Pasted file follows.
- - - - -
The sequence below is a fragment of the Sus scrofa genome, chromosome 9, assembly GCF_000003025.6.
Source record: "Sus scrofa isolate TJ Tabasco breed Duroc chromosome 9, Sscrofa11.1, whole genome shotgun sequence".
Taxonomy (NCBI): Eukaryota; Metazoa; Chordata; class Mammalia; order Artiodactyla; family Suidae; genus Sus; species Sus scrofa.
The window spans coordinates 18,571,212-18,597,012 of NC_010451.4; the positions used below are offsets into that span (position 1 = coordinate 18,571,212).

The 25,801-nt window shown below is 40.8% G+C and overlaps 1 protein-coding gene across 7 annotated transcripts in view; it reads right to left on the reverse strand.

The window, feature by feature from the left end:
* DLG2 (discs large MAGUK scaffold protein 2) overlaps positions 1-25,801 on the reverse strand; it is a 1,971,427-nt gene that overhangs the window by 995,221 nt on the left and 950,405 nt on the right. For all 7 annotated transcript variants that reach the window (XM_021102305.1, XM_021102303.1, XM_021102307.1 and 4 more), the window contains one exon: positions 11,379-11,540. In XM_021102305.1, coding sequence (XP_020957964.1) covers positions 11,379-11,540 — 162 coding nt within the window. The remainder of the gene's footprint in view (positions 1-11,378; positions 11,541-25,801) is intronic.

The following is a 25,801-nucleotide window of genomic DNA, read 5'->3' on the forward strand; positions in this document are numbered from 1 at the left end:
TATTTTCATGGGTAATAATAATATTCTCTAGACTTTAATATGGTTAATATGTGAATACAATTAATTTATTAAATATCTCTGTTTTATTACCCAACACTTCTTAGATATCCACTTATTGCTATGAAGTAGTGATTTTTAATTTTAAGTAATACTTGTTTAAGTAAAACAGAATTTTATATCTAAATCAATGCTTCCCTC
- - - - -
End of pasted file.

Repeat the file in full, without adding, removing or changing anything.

The sequence below is a fragment of the Sus scrofa genome, chromosome 9, assembly GCF_000003025.6.
Source record: "Sus scrofa isolate TJ Tabasco breed Duroc chromosome 9, Sscrofa11.1, whole genome shotgun sequence".
Taxonomy (NCBI): Eukaryota; Metazoa; Chordata; class Mammalia; order Artiodactyla; family Suidae; genus Sus; species Sus scrofa.
The window spans coordinates 18,571,212-18,597,012 of NC_010451.4; the positions used below are offsets into that span (position 1 = coordinate 18,571,212).

The 25,801-nt window shown below is 40.8% G+C and overlaps 1 protein-coding gene across 7 annotated transcripts in view; it reads right to left on the reverse strand.

The window, feature by feature from the left end:
* DLG2 (discs large MAGUK scaffold protein 2) overlaps positions 1-25,801 on the reverse strand; it is a 1,971,427-nt gene that overhangs the window by 995,221 nt on the left and 950,405 nt on the right. For all 7 annotated transcript variants that reach the window (XM_021102305.1, XM_021102303.1, XM_021102307.1 and 4 more), the window contains one exon: positions 11,379-11,540. In XM_021102305.1, coding sequence (XP_020957964.1) covers positions 11,379-11,540 — 162 coding nt within the window. The remainder of the gene's footprint in view (positions 1-11,378; positions 11,541-25,801) is intronic.

The following is a 25,801-nucleotide window of genomic DNA, read 5'->3' on the forward strand; positions in this document are numbered from 1 at the left end:
TATTTTCATGGGTAATAATAATATTCTCTAGACTTTAATATGGTTAATATGTGAATACAATTAATTTATTAAATATCTCTGTTTTATTACCCAACACTTCTTAGATATCCACTTATTGCTATGAAGTAGTGATTTTTAATTTTAAGTAATACTTGTTTAAGTAAAACAGAATTTTATATCTAAATCAATGCTTCCCTC